Mauritania is a major ally of the US and France in the fight against al-Qaeda in the Maghreb, AQMI, and any instability in Mauritania could hurt American efforts in the ‘War on Terrorism’. All talk of slavery in the country could push western public opinion against foreign aid to the regime of General Ould Abed Aziz who seized power in a coup d’état in 2008.

IRAM members say the government has offered them “money and jobs on numerous occasions” if they would scale back their anti-slavery activities.  The US embassy encourages them to be more moderate in their actions and words.  IRAM’s Chairman is even being offered a trip to the US to meet with NGOs and discuss their practices in the hopes it will help temper his language.

The situation between Black Mauritanians and White Moors is tense.  “White Moors have fired 60 thousand Black workers in the past few months out of fear,” says Mohamed O., a former official with the Information Ministry. In April Moorish students and Blacks clashed at Nouakchott University over what the Blacks called “the complete Arabisation of the Administration.”  The Moors want to see Arabic take over while the Blacks, who in this case are not Hassaniya speaking Haratine, are better versed in French and insist both official languages be used.  The linguistic battle is just another element indicating extreme ethnic animosity.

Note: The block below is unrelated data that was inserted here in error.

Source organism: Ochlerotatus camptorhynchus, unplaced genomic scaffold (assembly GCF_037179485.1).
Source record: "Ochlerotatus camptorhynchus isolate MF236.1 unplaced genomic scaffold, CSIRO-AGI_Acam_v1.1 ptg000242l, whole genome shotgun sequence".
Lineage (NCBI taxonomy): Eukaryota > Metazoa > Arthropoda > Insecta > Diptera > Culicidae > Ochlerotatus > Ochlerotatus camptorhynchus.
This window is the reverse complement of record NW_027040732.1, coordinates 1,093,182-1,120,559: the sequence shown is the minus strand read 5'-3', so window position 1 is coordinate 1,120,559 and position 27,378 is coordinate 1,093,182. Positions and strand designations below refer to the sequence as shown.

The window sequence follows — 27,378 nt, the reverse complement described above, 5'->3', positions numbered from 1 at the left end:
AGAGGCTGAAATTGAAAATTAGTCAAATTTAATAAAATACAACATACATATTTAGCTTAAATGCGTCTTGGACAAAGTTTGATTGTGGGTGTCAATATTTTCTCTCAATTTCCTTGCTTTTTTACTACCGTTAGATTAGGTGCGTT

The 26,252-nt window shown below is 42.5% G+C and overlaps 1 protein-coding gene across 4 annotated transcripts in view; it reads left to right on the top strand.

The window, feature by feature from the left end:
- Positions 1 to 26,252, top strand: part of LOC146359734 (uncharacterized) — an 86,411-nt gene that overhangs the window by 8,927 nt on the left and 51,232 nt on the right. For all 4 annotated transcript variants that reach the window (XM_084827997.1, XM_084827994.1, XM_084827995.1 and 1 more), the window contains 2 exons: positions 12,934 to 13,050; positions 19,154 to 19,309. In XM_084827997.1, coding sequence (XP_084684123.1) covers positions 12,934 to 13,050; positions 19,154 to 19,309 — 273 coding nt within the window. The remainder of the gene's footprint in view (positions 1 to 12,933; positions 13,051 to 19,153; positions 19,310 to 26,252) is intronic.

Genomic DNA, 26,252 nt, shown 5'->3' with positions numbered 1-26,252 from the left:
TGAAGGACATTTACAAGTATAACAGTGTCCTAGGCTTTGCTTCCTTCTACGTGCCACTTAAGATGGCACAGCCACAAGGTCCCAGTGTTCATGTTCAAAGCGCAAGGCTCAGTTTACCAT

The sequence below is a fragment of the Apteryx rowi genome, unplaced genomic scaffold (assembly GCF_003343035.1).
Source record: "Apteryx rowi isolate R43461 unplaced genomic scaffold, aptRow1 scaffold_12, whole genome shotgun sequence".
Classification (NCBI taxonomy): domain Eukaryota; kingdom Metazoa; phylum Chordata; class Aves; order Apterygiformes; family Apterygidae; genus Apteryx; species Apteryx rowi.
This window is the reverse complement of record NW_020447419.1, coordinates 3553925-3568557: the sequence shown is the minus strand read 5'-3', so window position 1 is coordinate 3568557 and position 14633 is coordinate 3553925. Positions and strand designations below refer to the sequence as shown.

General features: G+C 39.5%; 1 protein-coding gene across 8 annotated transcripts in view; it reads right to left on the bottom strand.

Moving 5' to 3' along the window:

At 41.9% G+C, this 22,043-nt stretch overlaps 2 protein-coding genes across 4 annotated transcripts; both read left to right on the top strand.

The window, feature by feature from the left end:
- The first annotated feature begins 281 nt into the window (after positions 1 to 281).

This is the powder keg of racial and ethnic tension western diplomats do not want to see people like IRAM ignite.  A racial explosion with a background of slavery could raise questions back home about the intense military cooperation Washington and Paris enjoy with the Mauritanian regime.

Mohamed O. admits there is a Haratine problem but says it is not ongoing slavery.  “Nothing has been done to help the Haratine integrate society,” he says.

Corruption does not help.  In August 2010, the Human Rights Commissioner, Mohamed Lemine Ould Daddeh, was fired when he was unable to reimburse nearly one million dollars that went missing.  This is the amount of money set aside for the assimilation of the Haratine.

Balla Touré says in villages where slavery exists the master holds on to the voter registration cards of his ‘slaves’ and negotiates the way they will vote with the politician who offers the most favors.  This, along with tribal loyalties, could explain why a candidate obtains impossibly high percentages in different regions.  Such practices make a mockery of democracy in Mauritania, a country which Transparency International lists among the most corrupt in the world: n° 148 out of 178.